If we then go to a purely emotional level, and that’s where 80 per cent of our decision-making resides, the motives for Russians buying into Putinism as a worldview could variously be:

Protecting themselves from the perceived authoritarian threat of persecution for dissent.
Giving themselves the ‘benefits of belonging’ and group identity in a vast, multi-ethnic and relatively poor country that is actually short of a modern unifying ideology.
Isolating themselves from information that destabilises their view of themselves.
Taking queues from those they culturally trust – for better or for worse – to run their country.
‘Ukraine is not a real country and is part of Russia.’

While this is a historically and objectively false statement at every level, it is distinct from all those above. Namely, for those who (mistakenly or intentionally), hold it, it is arguable that it is intellectually and morally consistent whereas the positions above are built on one form of dust or another.

In some respects, those who are open about the fact that Russia is pursuing an imperialist agenda to crush and colonise Ukraine are, ironically, the most ‘honest’ Russians. They don’t try to dress up the unprovoked aggression and brutality of their dictator, government, or military with some false construct. It’s the no-bullshit approach.

Think of the difference between America’s ‘destroying weapons of mass destruction in Iraq’ to ‘we need to protect our strategic energy interests and key ally’.

Indeed, this group of Russians are the ones who most acknowledge a state of war and an expanded invasion, intentional full-scale violence against civilians, and the enormous costs to their own society. However, because of their foundational belief – that Russia should be ‘restored’ as an empire and a global power – this set of people logically see all actions, no matter how monstrous or bestial, as justifiable steps toward, in their view, a positive objective. It is a disgusting view, but it is not a lie or a fiction.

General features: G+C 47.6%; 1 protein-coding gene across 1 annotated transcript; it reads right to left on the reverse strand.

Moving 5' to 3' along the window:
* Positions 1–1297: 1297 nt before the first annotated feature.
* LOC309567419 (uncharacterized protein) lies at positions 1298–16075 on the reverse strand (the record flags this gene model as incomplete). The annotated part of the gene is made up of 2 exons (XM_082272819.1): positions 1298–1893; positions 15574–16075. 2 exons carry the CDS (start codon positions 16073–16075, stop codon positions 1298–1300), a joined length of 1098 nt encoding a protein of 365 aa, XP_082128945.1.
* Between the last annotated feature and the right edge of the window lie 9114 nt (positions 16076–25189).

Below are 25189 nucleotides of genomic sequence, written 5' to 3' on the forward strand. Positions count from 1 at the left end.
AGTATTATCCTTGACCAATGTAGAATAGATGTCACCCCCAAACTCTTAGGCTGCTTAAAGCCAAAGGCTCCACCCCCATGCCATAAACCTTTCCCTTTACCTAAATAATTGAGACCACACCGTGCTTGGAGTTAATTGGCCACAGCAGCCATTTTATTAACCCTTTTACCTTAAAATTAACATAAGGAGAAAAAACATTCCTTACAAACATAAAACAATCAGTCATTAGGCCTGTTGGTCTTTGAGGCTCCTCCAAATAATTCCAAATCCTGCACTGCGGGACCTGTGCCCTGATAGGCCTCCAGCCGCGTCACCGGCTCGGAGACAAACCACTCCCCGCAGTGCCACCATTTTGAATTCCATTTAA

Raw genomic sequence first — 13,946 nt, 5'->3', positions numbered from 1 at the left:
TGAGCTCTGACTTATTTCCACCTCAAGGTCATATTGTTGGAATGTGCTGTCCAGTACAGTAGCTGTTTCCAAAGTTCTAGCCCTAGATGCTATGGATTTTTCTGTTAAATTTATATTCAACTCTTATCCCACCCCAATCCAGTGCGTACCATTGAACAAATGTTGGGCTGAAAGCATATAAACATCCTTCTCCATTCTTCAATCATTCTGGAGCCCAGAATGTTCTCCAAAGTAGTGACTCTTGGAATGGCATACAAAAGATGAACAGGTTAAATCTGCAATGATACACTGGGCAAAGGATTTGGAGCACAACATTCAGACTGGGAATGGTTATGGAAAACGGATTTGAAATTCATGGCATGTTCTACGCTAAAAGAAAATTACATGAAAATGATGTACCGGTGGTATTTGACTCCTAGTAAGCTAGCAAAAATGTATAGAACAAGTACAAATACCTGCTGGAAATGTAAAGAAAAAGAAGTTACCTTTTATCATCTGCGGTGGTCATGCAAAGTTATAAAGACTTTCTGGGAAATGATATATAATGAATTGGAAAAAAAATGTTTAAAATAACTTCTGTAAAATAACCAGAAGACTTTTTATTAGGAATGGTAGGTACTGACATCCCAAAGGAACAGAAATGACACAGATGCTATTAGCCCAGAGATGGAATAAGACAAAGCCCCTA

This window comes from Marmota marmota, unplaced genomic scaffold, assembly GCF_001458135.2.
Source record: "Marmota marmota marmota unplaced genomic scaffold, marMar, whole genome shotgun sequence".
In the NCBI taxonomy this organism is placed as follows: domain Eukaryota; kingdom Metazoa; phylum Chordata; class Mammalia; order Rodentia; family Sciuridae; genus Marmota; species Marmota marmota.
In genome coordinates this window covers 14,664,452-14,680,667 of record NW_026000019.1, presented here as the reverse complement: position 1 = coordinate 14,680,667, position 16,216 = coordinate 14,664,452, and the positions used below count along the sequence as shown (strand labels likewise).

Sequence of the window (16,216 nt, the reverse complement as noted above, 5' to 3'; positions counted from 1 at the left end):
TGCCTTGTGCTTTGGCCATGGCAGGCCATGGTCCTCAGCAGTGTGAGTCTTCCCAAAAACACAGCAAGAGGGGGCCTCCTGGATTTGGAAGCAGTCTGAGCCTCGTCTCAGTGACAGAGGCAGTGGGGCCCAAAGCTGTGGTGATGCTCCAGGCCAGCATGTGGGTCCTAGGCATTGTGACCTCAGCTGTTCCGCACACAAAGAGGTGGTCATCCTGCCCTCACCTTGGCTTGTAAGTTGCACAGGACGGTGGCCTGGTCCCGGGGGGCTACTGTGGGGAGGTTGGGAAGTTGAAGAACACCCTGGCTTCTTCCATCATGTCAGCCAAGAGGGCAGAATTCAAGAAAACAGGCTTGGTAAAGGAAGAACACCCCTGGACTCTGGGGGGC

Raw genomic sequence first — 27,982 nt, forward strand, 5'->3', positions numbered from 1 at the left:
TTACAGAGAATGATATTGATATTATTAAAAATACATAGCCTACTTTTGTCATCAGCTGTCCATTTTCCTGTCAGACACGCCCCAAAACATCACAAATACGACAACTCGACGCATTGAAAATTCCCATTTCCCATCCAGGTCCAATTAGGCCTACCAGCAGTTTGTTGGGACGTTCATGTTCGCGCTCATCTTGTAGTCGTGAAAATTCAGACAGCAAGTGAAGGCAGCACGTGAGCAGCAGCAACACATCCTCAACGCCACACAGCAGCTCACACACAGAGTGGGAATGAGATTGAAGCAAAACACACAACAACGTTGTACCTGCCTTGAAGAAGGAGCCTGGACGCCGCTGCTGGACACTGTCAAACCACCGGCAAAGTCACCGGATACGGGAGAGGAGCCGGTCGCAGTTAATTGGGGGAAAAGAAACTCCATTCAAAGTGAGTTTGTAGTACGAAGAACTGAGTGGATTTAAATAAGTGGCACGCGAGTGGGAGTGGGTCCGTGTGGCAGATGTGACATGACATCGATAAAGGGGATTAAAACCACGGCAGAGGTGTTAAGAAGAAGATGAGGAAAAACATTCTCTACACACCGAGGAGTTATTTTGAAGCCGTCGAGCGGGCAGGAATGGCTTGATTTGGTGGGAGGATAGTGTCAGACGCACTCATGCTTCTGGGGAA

And, we would do well to treat it as the well-spring current events. Russian imperialism and all the forms it takes is the true opponent.


The Ukrainian national anthem. It's rather good


The UK government shocks observers with a host of new genuinely conservative bills

The government of Boris Johnson has faced an endless list of accusations since its accession to power in 2019, except for one: being too “conservative.” In fact, the Johnson government’s impotence at meeting the expectations of the Brexit movement, its complacency about the Channel migrant crisis, and its endless praise for multiculturalism and diversity, have led some to question its conservative credentials entirely. That is why Tuesday’s list of new policy proposals, announced during the Queen’s Speech, were met with a certain degree of shock.

To the casual observer, the main story of the day was that Queen Elizabeth II could not attend the ceremony in the Houses of Parliament, and her eldest son, Prince Charles, filled her role for the day. He was tasked with presenting the government’s 38 new bills that will determine the government’s policies for the coming parliamentary season. Some among these are well worth noticing, because for the first time since leaving the clutches of the EU, the British government is demonstrating the virtues of political freedom and national sovereignty, for which the majority of British citizens voted for in the Brexit referendum.

Chief among these bills is a Bill of Rights, which would help fulfill the conservative dream of replacing the much-despised Human Rights Act. The new Bill of Rights would enshrine freedom of speech in law, protecting it from the attacks of woke and politically-correct activists. It will also protect people’s right to express their views against European-style privacy laws that have muffled a number of newspaper reports about the rich and powerful in the past.